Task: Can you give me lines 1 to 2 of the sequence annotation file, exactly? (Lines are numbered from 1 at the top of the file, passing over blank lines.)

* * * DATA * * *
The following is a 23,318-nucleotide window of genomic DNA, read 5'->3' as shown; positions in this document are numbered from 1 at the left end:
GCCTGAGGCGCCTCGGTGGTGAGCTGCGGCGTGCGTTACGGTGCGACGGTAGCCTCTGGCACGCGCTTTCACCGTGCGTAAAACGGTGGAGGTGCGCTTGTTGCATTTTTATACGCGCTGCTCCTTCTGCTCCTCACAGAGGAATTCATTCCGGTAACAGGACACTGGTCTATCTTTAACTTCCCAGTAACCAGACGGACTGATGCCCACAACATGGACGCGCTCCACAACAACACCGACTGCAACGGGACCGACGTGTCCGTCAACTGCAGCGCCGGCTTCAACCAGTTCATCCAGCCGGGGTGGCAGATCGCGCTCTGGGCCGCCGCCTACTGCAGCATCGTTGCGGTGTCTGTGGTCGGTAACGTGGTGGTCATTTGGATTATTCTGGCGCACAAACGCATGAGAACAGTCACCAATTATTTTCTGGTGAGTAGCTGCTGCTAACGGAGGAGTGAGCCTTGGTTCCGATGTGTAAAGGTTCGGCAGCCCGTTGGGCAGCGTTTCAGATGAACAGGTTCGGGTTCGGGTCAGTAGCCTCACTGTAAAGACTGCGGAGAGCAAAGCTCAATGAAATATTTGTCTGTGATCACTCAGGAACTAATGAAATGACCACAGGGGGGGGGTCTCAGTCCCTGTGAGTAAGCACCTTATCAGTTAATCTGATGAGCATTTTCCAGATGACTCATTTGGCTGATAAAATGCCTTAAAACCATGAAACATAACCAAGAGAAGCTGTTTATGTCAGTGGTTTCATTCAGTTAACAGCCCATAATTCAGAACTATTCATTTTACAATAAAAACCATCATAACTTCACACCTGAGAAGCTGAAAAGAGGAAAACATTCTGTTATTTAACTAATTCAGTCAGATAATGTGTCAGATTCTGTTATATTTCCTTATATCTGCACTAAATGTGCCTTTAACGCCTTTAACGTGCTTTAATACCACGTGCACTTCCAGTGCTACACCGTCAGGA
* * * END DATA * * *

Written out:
The following is a 23,318-nucleotide window of genomic DNA, read 5'->3' as shown; positions in this document are numbered from 1 at the left end:
GCCTGAGGCGCCTCGGTGGTGAGCTGCGGCGTGCGTTACGGTGCGACGGTAGCCTCTGGCACGCGCTTTCACCGTGCGTAAAACGGTGGAGGTGCGCTTGTTGCATTTTTATACGCGCTGCTCCTTCTGCTCCTCACAGAGGAATTCATTCCGGTAACAGGACACTGGTCTATCTTTAACTTCCCAGTAACCAGACGGACTGATGCCCACAACATGGACGCGCTCCACAACAACACCGACTGCAACGGGACCGACGTGTCCGTCAACTGCAGCGCCGGCTTCAACCAGTTCATCCAGCCGGGGTGGCAGATCGCGCTCTGGGCCGCCGCCTACTGCAGCATCGTTGCGGTGTCTGTGGTCGGTAACGTGGTGGTCATTTGGATTATTCTGGCGCACAAACGCATGAGAACAGTCACCAATTATTTTCTGGTGAGTAGCTGCTGCTAACGGAGGAGTGAGCCTTGGTTCCGATGTGTAAAGGTTCGGCAGCCCGTTGGGCAGCGTTTCAGATGAACAGGTTCGGGTTCGGGTCAGTAGCCTCACTGTAAAGACTGCGGAGAGCAAAGCTCAATGAAATATTTGTCTGTGATCACTCAGGAACTAATGAAATGACCACAGGGGGGGGGTCTCAGTCCCTGTGAGTAAGCACCTTATCAGTTAATCTGATGAGCATTTTCCAGATGACTCATTTGGCTGATAAAATGCCTTAAAACCATGAAACATAACCAAGAGAAGCTGTTTATGTCAGTGGTTTCATTCAGTTAACAGCCCATAATTCAGAACTATTCATTTTACAATAAAAACCATCATAACTTCACACCTGAGAAGCTGAAAAGAGGAAAACATTCTGTTATTTAACTAATTCAGTCAGATAATGTGTCAGATTCTGTTATATTTCCTTATATCTGCACTAAATGTGCCTTTAACGCCTTTAACGTGCTTTAATACCACGTGCACTTCCAGTGCTACACCGTCAGGA